Oh those fashionable New Year's resolutions. Do you make them? Do you keep them? Do you drop them? Yesterday, while in Manhattan, I was interviewed on the street by a Japanese TV station about New Year's resolutions. I told them that I don't make them, and that the success rate of keeping to them isn't terribly encouraging. According to the Statistic Brain Research Institute about half of Americans make them, and about half of those maintain them for the first half of the year; 39% of people in their twenties achieve them, while only 15% of people over 50 do.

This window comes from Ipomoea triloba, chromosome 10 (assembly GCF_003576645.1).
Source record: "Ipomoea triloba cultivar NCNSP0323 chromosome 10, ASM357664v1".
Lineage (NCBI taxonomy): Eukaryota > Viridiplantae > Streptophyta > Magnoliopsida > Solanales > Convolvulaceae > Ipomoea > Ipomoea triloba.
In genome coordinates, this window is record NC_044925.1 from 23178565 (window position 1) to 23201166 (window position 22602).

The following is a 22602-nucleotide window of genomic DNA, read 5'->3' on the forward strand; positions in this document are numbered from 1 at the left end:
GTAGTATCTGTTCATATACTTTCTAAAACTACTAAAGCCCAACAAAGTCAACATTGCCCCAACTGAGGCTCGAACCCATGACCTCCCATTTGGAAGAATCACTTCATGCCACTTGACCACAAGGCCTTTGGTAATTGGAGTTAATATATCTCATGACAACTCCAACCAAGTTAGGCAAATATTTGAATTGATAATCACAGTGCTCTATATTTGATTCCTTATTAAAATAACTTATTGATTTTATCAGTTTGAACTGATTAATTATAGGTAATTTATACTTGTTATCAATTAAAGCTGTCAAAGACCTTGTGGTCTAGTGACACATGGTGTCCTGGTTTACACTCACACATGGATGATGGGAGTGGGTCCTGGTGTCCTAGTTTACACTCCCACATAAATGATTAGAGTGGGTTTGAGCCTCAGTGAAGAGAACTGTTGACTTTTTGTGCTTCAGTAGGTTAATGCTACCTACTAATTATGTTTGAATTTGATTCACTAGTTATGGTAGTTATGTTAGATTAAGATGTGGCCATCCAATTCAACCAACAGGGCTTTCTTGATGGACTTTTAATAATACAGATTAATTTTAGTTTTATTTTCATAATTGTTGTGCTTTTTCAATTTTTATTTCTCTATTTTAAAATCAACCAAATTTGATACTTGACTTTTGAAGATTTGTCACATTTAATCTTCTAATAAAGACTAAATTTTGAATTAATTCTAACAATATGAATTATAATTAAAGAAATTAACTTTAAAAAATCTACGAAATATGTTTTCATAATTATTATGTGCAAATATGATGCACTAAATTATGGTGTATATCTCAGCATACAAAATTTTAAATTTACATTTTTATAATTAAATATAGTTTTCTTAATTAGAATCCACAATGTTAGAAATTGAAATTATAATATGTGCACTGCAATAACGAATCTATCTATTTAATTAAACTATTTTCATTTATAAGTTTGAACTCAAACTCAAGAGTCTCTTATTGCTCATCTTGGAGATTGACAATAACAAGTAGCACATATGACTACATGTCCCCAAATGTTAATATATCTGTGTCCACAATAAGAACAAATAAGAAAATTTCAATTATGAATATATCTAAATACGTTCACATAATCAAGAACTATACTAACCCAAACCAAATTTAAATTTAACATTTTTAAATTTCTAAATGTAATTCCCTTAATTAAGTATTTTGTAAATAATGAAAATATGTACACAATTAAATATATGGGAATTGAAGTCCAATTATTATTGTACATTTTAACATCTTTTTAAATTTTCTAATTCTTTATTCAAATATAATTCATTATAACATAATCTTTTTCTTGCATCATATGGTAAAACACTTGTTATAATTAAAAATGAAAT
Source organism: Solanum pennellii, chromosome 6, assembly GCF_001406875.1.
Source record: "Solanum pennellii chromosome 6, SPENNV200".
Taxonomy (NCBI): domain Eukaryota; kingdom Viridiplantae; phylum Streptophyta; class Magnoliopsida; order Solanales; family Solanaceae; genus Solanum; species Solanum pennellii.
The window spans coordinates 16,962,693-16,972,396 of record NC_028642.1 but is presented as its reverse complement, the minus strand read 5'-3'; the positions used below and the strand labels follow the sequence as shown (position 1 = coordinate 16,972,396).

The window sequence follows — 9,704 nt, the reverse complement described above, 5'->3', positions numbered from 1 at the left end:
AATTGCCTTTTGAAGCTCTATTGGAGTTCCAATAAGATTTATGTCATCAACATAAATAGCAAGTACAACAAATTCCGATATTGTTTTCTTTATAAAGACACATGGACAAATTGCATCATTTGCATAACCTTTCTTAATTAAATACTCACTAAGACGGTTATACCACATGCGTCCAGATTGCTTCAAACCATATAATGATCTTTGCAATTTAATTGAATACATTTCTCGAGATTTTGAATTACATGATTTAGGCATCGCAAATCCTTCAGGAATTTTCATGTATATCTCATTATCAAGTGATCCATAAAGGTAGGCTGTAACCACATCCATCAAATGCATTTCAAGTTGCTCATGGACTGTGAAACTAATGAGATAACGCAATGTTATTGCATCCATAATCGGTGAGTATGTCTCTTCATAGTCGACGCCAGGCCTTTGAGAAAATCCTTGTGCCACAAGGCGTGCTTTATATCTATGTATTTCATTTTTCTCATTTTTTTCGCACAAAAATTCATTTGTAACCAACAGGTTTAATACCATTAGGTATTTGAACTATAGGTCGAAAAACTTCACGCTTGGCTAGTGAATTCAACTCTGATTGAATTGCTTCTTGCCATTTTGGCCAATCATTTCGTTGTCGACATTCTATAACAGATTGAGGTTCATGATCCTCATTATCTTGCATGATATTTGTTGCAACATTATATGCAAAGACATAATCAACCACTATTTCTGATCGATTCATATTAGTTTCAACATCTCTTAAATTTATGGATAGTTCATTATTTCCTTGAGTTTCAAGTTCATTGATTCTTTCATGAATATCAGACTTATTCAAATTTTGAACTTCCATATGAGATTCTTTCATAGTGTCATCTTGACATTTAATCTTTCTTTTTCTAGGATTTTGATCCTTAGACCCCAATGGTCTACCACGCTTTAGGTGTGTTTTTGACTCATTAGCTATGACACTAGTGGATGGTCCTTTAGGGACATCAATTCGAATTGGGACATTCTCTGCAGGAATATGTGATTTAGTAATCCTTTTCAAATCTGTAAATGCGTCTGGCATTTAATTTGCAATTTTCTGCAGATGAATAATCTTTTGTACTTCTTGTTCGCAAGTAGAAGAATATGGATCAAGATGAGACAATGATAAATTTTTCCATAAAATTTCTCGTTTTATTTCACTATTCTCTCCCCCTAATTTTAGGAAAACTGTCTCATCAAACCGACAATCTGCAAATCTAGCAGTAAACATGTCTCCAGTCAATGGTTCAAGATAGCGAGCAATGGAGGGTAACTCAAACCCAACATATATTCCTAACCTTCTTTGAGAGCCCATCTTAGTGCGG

All of that doesn't mean that I am without gumption and don't have goals. It's just that I don't feel I need to wait until December rolls around to make a plan, although better December than never. In order to stick to a resolution you have to make it a habit, and a habit builds after about a month of doing something regularly. And the resolution has to have a deep and long-term meaning so it's still attractive come February or March. Another piece to the success of any resolution is some kind of a contract with yourself so that you cannot back out so easily. You might announce your plan out loud to some family members or friends. That way it becomes more difficult to pull out than if you kept it to yourself. Or reward yourself for sticking with it. Earlier this year I absolutely wanted to finish the third-to-last chapter of my upcoming book and I love shoes. The contract with myself was that I got to buy a new pair of shoes once I finished that chapter. It got done pretty fast!